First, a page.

Buying Drugs Online.
Buying drugs from Canadian online pharmacies can equal big savings, but first know your sources.
But while buying cheaper drugs from reputable online pharmacists at home or abroad can save you plenty, obtaining drugs blindly from a site you've never heard of could also buy you major trouble. The FDA, Federal Trade Commission, and consumer watchdog groups warn that when you order from web sites you're not sure about, you could be getting counterfeit drugs that contain no active ingredients or even harmful substances.
Most consumers are smart enough to know that the "Rolex" watch offered by a street-corner peddler is sure to be a cheap knockoff. If you want the real thing, you go to a reputable jeweler down the street. But when the street is just one little block on the information superhighway, how can you tell whether you're dealing with a respectable storefront operation or a sidewalk hustler?
You only need to glance at the spam clogging your inbox to see that some charlatan somewhere -- whether it's in the Bahamas, Beijing, Africa, or Alabama -- is willing to take your money in exchange for drugs that promise to make your sex life better, grow hair on a billiard ball, double your lifespan, or let you eat deep-fried Twinkies while you watch the pounds melt away!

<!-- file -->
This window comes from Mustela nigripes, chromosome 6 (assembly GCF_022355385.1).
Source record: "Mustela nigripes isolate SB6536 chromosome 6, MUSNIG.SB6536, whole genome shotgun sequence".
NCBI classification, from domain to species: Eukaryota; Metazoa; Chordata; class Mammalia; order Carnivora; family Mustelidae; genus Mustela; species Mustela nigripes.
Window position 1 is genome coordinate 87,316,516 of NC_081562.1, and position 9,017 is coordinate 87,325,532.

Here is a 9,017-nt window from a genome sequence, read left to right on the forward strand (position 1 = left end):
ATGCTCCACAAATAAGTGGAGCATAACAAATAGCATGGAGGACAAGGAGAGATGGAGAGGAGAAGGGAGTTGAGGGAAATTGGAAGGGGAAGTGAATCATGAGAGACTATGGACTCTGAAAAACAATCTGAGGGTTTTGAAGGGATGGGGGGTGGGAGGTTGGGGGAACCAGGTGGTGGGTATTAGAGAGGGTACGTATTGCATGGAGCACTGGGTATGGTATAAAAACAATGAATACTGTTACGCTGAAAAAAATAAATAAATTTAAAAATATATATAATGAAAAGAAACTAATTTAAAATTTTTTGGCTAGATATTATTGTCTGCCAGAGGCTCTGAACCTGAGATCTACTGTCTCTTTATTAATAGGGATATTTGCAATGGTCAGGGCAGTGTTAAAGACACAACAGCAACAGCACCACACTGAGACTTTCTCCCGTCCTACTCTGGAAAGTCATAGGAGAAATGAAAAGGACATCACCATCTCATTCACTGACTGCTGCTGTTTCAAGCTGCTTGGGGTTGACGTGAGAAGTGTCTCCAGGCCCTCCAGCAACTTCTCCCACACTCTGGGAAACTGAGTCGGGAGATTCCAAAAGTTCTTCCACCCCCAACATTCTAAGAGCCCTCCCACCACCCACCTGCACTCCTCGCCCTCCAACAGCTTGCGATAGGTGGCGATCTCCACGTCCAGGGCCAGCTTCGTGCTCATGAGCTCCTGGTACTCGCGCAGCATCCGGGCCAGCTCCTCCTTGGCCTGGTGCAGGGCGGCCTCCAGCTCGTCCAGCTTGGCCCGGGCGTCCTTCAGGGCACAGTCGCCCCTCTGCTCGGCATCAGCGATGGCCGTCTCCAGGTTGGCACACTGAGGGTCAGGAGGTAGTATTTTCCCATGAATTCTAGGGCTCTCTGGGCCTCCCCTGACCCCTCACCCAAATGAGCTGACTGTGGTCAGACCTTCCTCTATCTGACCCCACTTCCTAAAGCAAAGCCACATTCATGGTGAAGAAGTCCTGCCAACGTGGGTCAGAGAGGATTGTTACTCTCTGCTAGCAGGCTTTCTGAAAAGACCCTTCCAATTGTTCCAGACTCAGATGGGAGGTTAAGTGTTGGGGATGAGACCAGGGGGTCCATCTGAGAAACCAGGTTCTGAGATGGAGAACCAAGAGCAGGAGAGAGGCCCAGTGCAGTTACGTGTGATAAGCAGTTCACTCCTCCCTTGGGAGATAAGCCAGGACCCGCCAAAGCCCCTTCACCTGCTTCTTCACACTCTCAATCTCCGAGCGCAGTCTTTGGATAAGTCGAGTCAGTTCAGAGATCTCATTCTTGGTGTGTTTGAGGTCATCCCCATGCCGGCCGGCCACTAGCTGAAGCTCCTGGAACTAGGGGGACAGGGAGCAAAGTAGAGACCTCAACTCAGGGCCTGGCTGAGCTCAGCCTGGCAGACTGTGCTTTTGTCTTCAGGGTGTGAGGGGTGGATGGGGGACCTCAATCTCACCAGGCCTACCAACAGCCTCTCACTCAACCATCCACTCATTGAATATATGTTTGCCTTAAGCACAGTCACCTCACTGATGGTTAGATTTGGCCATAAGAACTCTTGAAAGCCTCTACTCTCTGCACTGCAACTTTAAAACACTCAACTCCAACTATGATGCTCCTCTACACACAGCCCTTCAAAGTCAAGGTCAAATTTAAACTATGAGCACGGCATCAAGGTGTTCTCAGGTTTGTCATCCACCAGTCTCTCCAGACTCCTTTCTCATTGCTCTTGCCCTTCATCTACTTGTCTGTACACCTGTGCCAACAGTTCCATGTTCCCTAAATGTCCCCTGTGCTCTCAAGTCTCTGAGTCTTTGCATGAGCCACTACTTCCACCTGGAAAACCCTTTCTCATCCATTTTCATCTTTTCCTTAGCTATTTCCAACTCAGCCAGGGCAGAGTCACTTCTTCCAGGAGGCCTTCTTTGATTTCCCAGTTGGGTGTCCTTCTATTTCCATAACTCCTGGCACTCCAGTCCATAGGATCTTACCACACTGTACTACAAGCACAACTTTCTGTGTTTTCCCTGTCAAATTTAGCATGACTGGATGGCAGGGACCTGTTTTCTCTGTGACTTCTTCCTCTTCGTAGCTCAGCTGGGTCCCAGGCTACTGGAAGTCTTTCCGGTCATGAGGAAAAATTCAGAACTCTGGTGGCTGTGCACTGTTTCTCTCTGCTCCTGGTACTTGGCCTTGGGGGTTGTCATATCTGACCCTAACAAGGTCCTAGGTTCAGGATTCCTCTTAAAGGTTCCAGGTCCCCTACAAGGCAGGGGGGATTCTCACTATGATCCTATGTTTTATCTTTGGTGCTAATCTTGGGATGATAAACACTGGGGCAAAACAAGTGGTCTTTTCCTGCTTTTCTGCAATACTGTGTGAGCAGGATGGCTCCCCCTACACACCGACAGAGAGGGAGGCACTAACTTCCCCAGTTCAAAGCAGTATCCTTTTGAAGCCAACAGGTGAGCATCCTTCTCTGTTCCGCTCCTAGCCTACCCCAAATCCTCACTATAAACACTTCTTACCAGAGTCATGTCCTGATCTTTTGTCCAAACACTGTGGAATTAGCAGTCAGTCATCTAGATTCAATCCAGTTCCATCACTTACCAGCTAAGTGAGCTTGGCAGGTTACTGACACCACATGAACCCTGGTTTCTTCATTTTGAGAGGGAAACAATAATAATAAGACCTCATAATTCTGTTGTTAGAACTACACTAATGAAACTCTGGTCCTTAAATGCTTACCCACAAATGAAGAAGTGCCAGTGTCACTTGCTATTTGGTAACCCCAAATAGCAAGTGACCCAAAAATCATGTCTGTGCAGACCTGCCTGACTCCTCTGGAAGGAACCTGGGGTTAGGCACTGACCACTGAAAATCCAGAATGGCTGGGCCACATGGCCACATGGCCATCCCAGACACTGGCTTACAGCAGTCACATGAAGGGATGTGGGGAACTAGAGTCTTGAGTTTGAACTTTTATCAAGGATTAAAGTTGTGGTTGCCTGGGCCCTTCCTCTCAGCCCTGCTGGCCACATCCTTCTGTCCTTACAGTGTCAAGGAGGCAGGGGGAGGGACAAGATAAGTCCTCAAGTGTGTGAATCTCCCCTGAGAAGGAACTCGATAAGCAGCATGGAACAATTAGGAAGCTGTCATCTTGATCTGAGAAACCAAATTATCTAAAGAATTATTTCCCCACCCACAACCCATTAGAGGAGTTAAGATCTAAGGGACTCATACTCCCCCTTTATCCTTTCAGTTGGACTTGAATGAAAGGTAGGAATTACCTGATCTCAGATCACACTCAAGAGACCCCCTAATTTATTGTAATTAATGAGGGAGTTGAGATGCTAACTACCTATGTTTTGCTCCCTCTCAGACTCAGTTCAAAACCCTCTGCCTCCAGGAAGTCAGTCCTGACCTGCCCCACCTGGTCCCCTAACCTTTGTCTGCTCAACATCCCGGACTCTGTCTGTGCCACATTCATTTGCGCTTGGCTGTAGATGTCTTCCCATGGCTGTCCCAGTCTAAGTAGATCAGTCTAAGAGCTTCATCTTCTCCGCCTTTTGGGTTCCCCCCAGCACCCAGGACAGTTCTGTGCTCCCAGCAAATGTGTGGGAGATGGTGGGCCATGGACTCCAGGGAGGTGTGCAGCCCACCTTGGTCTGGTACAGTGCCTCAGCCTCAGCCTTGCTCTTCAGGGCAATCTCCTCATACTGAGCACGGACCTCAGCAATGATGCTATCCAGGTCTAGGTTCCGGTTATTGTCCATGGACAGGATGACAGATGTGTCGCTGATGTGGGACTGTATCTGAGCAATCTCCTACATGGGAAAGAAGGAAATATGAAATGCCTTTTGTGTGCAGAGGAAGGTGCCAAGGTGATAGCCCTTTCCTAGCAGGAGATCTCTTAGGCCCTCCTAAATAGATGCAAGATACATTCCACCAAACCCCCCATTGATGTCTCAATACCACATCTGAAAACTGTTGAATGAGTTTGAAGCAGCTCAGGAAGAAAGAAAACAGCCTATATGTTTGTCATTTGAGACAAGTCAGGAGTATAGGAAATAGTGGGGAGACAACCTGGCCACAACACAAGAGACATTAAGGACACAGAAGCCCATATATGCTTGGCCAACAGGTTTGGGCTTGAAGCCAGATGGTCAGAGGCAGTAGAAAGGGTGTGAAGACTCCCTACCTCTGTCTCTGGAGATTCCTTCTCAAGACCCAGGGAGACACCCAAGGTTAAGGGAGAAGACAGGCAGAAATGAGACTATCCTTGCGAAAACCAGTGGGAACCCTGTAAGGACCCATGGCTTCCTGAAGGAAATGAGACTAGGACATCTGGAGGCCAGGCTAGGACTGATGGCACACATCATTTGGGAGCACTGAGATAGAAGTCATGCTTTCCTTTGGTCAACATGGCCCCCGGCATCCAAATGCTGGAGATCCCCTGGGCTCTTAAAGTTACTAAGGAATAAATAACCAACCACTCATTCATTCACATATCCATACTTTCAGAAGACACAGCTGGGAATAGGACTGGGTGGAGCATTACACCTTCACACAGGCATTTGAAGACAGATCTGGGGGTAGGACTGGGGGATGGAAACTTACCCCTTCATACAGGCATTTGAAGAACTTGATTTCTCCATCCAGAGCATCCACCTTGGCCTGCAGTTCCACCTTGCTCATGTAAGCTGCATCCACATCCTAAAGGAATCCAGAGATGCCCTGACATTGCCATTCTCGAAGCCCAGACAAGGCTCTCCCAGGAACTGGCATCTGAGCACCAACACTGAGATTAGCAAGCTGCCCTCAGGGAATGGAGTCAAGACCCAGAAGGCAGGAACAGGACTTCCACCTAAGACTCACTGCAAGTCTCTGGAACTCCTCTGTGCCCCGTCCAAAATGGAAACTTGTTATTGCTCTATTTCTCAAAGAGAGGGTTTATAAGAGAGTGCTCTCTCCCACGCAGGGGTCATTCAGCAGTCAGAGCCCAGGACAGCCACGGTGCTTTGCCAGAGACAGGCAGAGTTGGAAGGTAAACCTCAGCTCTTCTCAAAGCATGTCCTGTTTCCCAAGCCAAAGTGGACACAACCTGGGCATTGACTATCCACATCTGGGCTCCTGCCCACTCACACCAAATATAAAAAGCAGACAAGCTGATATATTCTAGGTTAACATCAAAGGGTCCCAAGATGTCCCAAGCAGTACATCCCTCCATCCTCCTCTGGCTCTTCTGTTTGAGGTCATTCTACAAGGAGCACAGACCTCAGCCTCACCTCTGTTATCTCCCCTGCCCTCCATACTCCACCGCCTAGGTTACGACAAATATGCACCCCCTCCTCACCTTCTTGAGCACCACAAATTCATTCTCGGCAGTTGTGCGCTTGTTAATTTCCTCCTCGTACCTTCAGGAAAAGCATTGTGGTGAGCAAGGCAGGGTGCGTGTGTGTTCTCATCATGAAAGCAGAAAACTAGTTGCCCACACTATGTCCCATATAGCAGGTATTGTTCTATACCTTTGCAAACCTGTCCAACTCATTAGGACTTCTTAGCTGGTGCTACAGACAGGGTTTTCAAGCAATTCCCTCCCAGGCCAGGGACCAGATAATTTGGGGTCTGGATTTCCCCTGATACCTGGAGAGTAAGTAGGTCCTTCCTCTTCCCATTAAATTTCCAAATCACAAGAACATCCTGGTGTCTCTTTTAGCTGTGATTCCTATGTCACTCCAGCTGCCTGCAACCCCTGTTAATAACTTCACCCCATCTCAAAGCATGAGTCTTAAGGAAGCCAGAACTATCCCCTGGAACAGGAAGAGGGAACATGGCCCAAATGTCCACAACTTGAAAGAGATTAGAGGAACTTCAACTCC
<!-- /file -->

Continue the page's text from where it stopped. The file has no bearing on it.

Some sites offer the chance to "buy drugs (FDA-approved prescription drugs) and other medications with NO prescription." Others promise that only a brief online or telephone consultation is needed. When Consumer Reports magazine senior editor Tod Marks went online to see what he could get without a valid prescription, he found this: "Without visiting or speaking to a doctor, Marks was able to buy seven different prescription drugs -- to help him lose weight, quit smoking, combat osteoporosis, and fight aging, depression, seasonal allergies, and bacterial infection. Except for the antihistamine, which might have helped his hay fever, Marks, a healthy 44-year-old nonsmoker, had no business taking those medications," the magazine reports.
An Ounce of Prevention
How can you tell whether a cyberpharmacy is legit? A bill currently before the U.S. Senate, called the Dorgan-Snowe Drug Importation Bill, would establish a system for ensuring that imported drugs are approved by the FDA and are made in FDA-inspected facilities. In addition, drugs could only be imported from countries with a drug regulation system comparable to that of the U.S. The bipartisan bill also calls on the FDA to establish a list of approved Canadian pharmacies on its web site and furnish a toll-free phone number for Americans to verify the legitimacy of a Canadian pharmacy. The FDA would also be required to inspect both Canadian pharmacies and U.S. importers of prescription drugs to ensure that they comply with the law.